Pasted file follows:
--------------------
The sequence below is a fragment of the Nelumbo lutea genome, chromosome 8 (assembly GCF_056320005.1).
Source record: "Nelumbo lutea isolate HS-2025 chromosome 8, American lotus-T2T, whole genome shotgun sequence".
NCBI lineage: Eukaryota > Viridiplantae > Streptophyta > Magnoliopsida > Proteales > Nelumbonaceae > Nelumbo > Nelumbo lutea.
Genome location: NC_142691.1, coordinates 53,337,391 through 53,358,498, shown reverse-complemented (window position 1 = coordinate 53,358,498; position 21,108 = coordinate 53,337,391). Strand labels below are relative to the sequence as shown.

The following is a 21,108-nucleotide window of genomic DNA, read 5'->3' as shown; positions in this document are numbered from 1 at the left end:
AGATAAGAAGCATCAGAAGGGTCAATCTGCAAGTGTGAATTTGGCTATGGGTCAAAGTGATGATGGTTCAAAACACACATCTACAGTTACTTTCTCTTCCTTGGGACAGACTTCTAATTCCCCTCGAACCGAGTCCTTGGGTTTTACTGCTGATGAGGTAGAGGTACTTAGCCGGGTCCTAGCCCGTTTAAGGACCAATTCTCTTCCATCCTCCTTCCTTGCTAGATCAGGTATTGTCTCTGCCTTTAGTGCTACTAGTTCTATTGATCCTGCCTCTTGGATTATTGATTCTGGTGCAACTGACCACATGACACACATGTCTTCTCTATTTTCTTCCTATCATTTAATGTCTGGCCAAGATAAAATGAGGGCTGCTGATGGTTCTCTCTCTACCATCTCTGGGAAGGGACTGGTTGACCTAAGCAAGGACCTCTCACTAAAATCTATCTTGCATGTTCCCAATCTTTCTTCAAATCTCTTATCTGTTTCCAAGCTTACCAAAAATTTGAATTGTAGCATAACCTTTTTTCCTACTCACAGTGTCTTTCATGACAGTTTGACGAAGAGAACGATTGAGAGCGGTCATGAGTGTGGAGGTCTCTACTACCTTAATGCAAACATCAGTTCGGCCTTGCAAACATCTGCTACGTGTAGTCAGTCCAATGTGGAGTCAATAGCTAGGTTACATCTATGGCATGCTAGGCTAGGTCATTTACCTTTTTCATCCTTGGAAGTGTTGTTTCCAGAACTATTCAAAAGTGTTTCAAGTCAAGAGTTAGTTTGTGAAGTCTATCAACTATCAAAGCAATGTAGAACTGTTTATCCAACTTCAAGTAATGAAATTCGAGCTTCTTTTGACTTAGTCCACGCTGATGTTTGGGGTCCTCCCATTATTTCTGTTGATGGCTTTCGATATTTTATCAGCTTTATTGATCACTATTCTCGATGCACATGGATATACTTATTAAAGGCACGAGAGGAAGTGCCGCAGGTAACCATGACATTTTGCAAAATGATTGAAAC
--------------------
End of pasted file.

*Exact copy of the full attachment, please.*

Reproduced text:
The sequence below is a fragment of the Nelumbo lutea genome, chromosome 8 (assembly GCF_056320005.1).
Source record: "Nelumbo lutea isolate HS-2025 chromosome 8, American lotus-T2T, whole genome shotgun sequence".
NCBI lineage: Eukaryota > Viridiplantae > Streptophyta > Magnoliopsida > Proteales > Nelumbonaceae > Nelumbo > Nelumbo lutea.
Genome location: NC_142691.1, coordinates 53,337,391 through 53,358,498, shown reverse-complemented (window position 1 = coordinate 53,358,498; position 21,108 = coordinate 53,337,391). Strand labels below are relative to the sequence as shown.

The following is a 21,108-nucleotide window of genomic DNA, read 5'->3' as shown; positions in this document are numbered from 1 at the left end:
AGATAAGAAGCATCAGAAGGGTCAATCTGCAAGTGTGAATTTGGCTATGGGTCAAAGTGATGATGGTTCAAAACACACATCTACAGTTACTTTCTCTTCCTTGGGACAGACTTCTAATTCCCCTCGAACCGAGTCCTTGGGTTTTACTGCTGATGAGGTAGAGGTACTTAGCCGGGTCCTAGCCCGTTTAAGGACCAATTCTCTTCCATCCTCCTTCCTTGCTAGATCAGGTATTGTCTCTGCCTTTAGTGCTACTAGTTCTATTGATCCTGCCTCTTGGATTATTGATTCTGGTGCAACTGACCACATGACACACATGTCTTCTCTATTTTCTTCCTATCATTTAATGTCTGGCCAAGATAAAATGAGGGCTGCTGATGGTTCTCTCTCTACCATCTCTGGGAAGGGACTGGTTGACCTAAGCAAGGACCTCTCACTAAAATCTATCTTGCATGTTCCCAATCTTTCTTCAAATCTCTTATCTGTTTCCAAGCTTACCAAAAATTTGAATTGTAGCATAACCTTTTTTCCTACTCACAGTGTCTTTCATGACAGTTTGACGAAGAGAACGATTGAGAGCGGTCATGAGTGTGGAGGTCTCTACTACCTTAATGCAAACATCAGTTCGGCCTTGCAAACATCTGCTACGTGTAGTCAGTCCAATGTGGAGTCAATAGCTAGGTTACATCTATGGCATGCTAGGCTAGGTCATTTACCTTTTTCATCCTTGGAAGTGTTGTTTCCAGAACTATTCAAAAGTGTTTCAAGTCAAGAGTTAGTTTGTGAAGTCTATCAACTATCAAAGCAATGTAGAACTGTTTATCCAACTTCAAGTAATGAAATTCGAGCTTCTTTTGACTTAGTCCACGCTGATGTTTGGGGTCCTCCCATTATTTCTGTTGATGGCTTTCGATATTTTATCAGCTTTATTGATCACTATTCTCGATGCACATGGATATACTTATTAAAGGCACGAGAGGAAGTGCCGCAGGTAACCATGACATTTTGCAAAATGATTGAAAC